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New Berlin justice minister wants fare-dodgers to 'clean up schools'

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New Berlin justice minister wants fare-dodgers to 'clean up schools'
Photo: DPA.
12:40 CET+01:00
The designated justice minister for Berlin is pushing to punish fare-dodgers with social work rather than jail time, local media reported this week.

Dirk Behrendt of the Green party, who is set to be officially appointed Berlin justice minister on Thursday, wants to make fare-dodging an administrative offence rather than a criminal one, punishable with social work rather than jail time.

Currently those who are caught riding public transit without tickets are fined €60. Transit companies can decide whether to file an official police report against fare-dodgers - whether after the first instance of the infringement or the third, according to Deutsche Anwaltauskunft, the magazine for the German Lawyers’ Association.

Offenders can then be sent to jail if they still refuse to pay a court-ordered fine, or if they have committed other crimes as well. At certain times, up to one third of the prisoners in Berlin jails were fare-dodgers who had refused to pay their fines, according to the magazine.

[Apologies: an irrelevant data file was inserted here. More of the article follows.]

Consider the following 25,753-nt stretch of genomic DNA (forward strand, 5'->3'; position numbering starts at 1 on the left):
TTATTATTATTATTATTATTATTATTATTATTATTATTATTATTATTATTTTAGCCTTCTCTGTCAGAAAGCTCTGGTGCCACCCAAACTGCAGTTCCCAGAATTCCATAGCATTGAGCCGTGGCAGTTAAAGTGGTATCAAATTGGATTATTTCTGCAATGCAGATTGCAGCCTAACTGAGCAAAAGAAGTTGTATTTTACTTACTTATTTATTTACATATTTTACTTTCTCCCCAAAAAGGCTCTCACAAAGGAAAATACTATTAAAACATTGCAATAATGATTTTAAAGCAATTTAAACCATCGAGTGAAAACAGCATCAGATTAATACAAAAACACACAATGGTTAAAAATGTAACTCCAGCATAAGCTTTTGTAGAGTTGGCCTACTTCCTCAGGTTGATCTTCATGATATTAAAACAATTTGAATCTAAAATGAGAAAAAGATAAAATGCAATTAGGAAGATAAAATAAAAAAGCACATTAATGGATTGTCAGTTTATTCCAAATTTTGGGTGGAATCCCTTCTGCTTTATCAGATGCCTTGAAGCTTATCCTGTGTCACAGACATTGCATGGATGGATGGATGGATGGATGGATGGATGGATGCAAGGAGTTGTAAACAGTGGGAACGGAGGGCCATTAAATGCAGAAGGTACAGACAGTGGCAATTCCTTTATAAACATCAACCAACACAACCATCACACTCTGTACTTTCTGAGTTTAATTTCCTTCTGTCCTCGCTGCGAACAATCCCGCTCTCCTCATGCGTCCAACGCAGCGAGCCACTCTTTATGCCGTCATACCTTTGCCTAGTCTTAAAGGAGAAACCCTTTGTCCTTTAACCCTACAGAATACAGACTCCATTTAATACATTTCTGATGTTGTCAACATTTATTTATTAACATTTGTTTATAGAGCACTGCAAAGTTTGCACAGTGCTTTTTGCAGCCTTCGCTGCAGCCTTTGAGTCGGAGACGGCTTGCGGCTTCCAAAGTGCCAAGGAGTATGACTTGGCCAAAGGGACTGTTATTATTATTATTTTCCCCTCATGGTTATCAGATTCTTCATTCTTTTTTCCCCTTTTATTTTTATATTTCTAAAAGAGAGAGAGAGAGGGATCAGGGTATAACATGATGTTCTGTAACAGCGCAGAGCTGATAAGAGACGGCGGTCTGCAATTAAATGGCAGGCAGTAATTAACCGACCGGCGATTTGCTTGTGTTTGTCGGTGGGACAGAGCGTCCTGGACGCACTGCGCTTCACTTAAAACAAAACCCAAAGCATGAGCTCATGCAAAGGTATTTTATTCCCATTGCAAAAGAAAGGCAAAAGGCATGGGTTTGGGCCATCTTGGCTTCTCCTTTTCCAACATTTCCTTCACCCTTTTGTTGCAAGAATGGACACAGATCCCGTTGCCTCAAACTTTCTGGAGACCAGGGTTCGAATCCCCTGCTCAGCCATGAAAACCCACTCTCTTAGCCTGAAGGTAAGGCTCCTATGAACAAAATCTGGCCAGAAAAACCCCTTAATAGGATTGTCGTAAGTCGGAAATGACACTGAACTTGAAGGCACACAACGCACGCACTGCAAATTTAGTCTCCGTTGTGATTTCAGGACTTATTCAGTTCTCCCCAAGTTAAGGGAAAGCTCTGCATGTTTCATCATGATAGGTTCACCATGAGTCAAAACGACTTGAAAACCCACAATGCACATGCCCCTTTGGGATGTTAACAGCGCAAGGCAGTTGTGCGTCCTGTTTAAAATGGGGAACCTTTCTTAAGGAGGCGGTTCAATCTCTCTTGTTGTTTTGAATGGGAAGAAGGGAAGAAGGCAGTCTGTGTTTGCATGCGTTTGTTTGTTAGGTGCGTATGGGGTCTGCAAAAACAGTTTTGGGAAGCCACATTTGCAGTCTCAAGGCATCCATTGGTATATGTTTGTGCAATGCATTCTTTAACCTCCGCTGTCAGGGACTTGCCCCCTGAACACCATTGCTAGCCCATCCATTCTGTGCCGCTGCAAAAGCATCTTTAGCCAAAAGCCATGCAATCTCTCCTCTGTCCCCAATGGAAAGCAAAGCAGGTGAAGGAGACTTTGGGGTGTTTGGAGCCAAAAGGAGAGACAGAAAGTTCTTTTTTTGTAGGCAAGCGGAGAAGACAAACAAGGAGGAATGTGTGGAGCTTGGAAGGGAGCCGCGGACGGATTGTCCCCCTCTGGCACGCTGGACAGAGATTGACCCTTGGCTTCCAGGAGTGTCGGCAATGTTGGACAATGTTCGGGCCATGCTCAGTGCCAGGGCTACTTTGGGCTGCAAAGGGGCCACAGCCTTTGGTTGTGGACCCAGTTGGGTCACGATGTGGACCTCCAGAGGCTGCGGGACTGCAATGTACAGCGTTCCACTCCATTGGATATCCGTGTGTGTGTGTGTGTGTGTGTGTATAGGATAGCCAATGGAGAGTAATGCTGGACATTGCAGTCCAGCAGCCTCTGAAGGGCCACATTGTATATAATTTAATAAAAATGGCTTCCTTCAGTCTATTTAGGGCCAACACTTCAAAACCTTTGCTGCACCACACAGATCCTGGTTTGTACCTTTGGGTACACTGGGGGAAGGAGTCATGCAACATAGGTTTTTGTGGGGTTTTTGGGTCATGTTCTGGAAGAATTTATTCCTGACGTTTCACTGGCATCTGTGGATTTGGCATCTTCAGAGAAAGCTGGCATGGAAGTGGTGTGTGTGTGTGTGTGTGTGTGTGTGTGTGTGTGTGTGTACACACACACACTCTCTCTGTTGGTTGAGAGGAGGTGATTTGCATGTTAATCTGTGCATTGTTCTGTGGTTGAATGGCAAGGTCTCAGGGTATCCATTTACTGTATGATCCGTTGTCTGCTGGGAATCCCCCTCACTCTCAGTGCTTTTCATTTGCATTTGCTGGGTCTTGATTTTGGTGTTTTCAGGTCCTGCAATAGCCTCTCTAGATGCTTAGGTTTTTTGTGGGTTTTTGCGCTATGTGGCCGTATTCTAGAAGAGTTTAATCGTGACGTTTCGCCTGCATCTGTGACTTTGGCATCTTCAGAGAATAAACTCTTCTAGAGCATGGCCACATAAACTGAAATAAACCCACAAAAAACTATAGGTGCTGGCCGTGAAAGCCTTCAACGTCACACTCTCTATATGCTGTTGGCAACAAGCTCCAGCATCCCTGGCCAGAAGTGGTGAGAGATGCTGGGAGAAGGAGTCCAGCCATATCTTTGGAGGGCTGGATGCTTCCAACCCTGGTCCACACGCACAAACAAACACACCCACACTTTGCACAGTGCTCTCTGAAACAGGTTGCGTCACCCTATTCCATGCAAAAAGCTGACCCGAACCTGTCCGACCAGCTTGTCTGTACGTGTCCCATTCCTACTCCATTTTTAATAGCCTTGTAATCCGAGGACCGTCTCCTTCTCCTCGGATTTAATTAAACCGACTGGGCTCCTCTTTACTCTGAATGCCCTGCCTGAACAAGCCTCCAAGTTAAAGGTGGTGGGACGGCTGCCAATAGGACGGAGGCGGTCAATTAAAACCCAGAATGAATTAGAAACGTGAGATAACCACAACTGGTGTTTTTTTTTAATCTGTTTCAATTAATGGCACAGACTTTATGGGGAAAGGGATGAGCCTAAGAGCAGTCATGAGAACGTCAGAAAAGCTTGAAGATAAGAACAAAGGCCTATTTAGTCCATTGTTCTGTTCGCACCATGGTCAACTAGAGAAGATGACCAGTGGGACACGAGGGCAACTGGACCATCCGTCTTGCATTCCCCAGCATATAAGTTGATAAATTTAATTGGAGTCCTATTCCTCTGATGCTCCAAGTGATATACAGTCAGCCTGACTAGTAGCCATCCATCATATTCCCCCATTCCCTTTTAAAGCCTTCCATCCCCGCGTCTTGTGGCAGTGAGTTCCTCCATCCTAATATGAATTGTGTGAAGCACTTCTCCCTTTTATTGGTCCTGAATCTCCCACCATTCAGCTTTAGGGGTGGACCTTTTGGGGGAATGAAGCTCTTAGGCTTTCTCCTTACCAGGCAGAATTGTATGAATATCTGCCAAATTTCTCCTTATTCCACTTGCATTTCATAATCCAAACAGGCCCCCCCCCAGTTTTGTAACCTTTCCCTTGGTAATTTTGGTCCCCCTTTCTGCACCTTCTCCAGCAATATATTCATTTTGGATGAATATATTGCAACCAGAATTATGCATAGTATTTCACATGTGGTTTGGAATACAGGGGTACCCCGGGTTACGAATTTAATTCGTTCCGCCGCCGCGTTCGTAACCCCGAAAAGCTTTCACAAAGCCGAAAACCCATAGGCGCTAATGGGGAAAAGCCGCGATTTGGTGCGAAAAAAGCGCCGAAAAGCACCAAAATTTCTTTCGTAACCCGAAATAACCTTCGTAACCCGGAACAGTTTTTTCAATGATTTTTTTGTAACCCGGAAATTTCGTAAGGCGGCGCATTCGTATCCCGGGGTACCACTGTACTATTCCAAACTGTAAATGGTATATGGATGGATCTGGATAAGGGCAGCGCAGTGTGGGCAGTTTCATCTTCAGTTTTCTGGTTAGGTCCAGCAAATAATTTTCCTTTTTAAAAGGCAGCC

The Green, Die Linke (Left Party) and Pirate parties have long been pushing for fare-dodging to no longer be punishable with prison time.

But changing the law would require a national reform, and it's not within the coalition agreement of the new Berlin government to put forward such a change, according to Tagesspiegel.

“There are around 400 people who are serving time in prison… because they did not pay a fine,” Behrendt told the Berliner Morgenpost on Tuesday, adding that many of these people are fare-dodgers.

“These are people who actually do not belong in prison.”

Behrendt’s idea is that instead of going to jail, fare-dodgers would do social work, like helping to clean up or renovate schools, using the motto “sweating instead of sitting”, Tagesspiegel reports.

This in turn would also free up jails and lessen the burden on courts, argues Behrendt.

“If we could take around 200 of these people out of prison, then we would have more space.”

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